I cannot recall many memories from my childhood, although I do have a mountain of vivid imageries of what might have been –drawn from my very creative imagination from the numerously painful and beautiful stories my grandmother, mother and father (at times bashfully and other times, excitedly) shared of their journeys through life AND across the Mekong River. During an early morning in 1979 when we found ourselves quietly and yet frantically racing to reach the riverbank, my parents prayed for survival and trusted that we were heading to a better situation than the one they were faced with as the Communist regime occupied Laos after the Vietnam War was declared over.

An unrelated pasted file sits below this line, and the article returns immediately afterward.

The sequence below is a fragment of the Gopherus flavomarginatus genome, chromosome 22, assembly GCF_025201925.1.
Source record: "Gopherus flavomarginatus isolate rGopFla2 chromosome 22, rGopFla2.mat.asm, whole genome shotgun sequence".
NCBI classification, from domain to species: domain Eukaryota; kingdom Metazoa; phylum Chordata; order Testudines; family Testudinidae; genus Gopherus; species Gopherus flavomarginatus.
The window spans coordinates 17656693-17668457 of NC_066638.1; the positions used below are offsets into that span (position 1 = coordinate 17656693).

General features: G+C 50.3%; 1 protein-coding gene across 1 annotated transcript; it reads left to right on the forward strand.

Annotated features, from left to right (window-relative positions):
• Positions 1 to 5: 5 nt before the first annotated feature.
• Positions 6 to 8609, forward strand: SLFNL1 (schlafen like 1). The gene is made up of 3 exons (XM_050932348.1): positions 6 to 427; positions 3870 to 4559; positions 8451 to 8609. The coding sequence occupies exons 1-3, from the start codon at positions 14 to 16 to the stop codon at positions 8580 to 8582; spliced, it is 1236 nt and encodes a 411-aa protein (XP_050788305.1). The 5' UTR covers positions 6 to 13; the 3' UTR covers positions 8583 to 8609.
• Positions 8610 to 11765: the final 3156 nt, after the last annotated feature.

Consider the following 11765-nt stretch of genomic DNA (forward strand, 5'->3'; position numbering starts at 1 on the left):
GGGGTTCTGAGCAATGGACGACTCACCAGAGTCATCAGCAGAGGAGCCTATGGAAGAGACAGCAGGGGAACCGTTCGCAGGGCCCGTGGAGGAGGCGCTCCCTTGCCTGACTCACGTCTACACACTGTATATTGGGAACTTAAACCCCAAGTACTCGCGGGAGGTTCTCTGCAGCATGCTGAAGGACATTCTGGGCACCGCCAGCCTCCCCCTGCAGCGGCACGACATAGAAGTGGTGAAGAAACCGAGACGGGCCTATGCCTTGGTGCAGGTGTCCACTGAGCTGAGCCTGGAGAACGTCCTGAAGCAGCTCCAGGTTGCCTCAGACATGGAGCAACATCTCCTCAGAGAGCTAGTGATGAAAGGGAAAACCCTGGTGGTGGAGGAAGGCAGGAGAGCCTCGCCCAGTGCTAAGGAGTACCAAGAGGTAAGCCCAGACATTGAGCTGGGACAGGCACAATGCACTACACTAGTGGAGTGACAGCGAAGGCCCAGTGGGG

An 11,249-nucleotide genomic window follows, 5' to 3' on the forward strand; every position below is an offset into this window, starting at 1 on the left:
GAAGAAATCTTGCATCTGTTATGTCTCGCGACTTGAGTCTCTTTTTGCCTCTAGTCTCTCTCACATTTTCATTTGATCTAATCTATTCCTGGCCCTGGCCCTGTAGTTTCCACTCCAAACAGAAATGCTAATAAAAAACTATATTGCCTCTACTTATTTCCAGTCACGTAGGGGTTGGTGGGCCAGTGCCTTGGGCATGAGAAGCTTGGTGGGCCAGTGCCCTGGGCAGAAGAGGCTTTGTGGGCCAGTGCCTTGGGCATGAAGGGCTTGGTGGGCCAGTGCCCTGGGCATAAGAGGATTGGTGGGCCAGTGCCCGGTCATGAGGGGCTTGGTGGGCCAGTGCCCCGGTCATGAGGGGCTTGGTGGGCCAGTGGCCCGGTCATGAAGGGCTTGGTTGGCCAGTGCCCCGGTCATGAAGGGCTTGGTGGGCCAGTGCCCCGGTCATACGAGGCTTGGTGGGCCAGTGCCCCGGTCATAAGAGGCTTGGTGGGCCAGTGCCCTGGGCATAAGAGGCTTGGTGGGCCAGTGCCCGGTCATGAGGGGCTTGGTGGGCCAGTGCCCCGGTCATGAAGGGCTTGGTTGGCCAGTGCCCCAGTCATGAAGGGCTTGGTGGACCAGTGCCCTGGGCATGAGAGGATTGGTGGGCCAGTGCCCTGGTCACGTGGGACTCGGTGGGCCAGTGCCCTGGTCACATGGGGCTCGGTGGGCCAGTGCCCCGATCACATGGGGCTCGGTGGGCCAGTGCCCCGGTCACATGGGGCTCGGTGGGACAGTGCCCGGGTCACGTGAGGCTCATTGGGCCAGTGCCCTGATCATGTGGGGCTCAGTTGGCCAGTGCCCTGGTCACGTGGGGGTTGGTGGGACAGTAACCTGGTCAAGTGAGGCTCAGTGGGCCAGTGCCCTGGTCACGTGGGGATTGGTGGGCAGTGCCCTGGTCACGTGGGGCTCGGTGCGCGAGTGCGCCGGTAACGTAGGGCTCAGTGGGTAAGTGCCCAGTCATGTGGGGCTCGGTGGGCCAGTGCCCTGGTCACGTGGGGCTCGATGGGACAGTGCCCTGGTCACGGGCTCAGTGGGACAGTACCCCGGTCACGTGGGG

I often reflect upon what it must have taken emotionally, physically and spiritually to conjure up the courage and escape our war-torn homeland – pile ourselves inside a small boat with our family of seven – rowing into the unknown, praying to make it to the shores of Thailand before sunrise and somehow find our way inside the safe confines of a the closest refugee camp we could stumble upon.
By the grace of God and all the workings of the Universe, we survived – all seven together – with mom being many months pregnant with my youngest brother and digging ditches underneath barb-wired borders of the refugee camp to enter and secure our safety.